Fortenberry’s defense has been that he either didn’t quite hear what Ayoub told him in a pivotal June 2018 phone call — that the $30,000 “probably” came from Chagoury through Baaklini — or that the congressman was distracted or had forgotten what was said.
They also maintain the congressman was “set up” for the indictments by federal attorneys seeking a big catch in an investigation they claim had become “a big nothing burger.”
Prosecutors must prove that the congressman willfully and intentionally violated federal law. Fortenberry’s defense attorneys have raised several reasons why he might have missed at least three warnings from Ayoub in that June 2018 call, reasons ranging from a bad cell phone connection to a faulty FBI recording device.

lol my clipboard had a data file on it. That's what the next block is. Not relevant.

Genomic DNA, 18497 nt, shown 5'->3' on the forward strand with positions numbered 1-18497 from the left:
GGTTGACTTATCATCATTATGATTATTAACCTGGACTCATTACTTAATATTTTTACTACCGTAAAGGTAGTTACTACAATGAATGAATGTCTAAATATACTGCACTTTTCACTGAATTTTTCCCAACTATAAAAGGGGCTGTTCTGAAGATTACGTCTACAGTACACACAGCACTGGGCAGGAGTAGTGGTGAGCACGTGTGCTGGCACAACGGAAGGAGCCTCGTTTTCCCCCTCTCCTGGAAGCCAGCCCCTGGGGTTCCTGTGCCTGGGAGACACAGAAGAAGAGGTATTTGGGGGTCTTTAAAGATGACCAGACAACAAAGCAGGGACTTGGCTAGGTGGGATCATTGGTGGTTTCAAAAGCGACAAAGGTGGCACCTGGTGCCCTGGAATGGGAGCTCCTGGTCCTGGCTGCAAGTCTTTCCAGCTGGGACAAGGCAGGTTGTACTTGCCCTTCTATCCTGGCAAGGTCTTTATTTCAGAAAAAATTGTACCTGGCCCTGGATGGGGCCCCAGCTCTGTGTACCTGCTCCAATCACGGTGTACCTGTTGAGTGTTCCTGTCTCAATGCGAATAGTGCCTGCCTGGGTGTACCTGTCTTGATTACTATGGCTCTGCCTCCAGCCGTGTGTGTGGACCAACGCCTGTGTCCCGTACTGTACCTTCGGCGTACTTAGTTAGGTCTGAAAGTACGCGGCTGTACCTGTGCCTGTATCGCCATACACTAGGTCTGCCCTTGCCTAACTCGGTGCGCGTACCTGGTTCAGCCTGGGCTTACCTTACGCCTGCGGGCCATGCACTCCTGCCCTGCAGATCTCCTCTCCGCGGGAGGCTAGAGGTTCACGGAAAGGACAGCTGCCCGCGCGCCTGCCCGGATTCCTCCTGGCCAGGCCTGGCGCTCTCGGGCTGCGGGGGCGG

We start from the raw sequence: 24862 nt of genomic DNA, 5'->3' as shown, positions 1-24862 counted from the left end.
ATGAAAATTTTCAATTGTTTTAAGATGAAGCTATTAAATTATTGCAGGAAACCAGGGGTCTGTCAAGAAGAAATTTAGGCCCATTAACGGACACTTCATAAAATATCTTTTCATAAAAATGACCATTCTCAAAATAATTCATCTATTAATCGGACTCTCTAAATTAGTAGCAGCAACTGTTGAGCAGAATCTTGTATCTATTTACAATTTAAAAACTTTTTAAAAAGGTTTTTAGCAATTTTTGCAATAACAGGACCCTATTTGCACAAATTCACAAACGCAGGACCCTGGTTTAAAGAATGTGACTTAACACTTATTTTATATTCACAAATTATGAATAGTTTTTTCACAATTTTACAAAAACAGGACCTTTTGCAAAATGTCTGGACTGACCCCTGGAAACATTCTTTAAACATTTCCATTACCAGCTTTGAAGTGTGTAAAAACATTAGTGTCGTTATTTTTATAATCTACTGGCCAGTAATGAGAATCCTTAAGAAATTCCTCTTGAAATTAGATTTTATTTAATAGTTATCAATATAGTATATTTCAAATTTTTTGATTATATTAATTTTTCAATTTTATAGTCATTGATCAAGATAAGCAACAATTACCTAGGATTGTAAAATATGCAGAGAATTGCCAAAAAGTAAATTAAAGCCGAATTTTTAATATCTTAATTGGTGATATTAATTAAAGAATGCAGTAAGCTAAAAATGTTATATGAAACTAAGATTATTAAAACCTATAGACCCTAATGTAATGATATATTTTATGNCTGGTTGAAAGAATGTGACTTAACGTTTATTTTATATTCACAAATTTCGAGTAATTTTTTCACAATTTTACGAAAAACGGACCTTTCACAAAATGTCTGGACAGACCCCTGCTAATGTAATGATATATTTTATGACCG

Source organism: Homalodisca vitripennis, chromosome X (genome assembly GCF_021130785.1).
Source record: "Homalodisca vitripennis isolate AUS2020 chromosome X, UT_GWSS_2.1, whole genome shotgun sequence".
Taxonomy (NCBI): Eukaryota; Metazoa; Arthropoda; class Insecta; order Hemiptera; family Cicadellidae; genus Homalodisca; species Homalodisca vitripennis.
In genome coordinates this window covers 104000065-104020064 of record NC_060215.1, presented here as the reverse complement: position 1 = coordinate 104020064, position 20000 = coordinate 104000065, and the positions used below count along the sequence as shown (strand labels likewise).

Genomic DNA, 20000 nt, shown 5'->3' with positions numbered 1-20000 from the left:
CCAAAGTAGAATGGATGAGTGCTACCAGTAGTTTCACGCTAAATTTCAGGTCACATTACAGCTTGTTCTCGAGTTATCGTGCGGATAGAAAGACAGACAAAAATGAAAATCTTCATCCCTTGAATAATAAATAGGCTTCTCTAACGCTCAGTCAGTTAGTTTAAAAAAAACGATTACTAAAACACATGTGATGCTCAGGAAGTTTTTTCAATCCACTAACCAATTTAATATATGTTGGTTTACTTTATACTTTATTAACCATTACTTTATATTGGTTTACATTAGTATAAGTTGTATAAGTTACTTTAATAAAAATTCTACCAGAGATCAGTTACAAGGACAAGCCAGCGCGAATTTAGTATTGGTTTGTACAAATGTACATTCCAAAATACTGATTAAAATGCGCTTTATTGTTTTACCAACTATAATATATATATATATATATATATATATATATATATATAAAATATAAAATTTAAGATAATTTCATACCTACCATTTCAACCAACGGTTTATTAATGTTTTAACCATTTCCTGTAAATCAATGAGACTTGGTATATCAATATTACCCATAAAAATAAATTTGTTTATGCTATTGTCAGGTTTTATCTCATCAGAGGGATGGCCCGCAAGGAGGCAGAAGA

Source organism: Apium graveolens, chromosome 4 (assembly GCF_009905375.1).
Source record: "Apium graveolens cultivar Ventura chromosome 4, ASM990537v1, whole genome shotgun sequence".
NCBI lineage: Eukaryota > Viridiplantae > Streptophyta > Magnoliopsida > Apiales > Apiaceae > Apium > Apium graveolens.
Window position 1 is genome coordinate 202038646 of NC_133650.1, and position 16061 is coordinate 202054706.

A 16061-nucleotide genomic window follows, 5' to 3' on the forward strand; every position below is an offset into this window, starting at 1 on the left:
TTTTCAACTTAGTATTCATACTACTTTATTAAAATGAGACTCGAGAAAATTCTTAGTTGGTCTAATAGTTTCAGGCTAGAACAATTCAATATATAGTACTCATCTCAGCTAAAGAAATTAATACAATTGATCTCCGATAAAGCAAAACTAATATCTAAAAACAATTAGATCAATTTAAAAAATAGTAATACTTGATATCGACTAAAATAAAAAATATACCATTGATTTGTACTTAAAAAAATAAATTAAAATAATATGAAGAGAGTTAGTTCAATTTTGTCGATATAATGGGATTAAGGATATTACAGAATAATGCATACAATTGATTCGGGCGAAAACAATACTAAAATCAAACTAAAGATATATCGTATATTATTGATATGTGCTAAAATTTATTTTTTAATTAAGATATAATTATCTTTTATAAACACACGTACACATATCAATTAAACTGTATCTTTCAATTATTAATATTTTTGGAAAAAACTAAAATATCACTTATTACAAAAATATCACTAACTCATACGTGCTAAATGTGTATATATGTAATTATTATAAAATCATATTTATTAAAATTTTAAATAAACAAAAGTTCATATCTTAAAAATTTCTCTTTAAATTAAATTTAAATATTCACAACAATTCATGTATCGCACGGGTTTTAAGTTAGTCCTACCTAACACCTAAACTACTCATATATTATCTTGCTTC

Timeline doesn’t mesh
On Friday, lead defense attorney Glen Summers bored into a mistake the lead FBI investigator made on an application for a search warrant in 2017.
In an October 2017 affidavit, FBI agent Todd Carter wrote that he suspected that the $30,000 given to Fortenberry at the 2016 fundraiser was repaid shortly after the February 2016 fundraiser, when a congressional resolution was introduced by Fortenberry condemning religious genocide. The resolution was sought and in part drafted by In Defense of Christians, which was headed by Baaklini and had Dr. Ayoub on its advisory board.
But Summers produced documents that showed the resolution wasn’t introduced in March 2016 in the U.S. House of Representatives, as Carter wrote. Rather, the documents show, that was the date of its introduction in the U.S. Senate. Records showed the resolution was introduced in the House in September 2015, months before the $30,000 was given at the February 2016 fundraiser.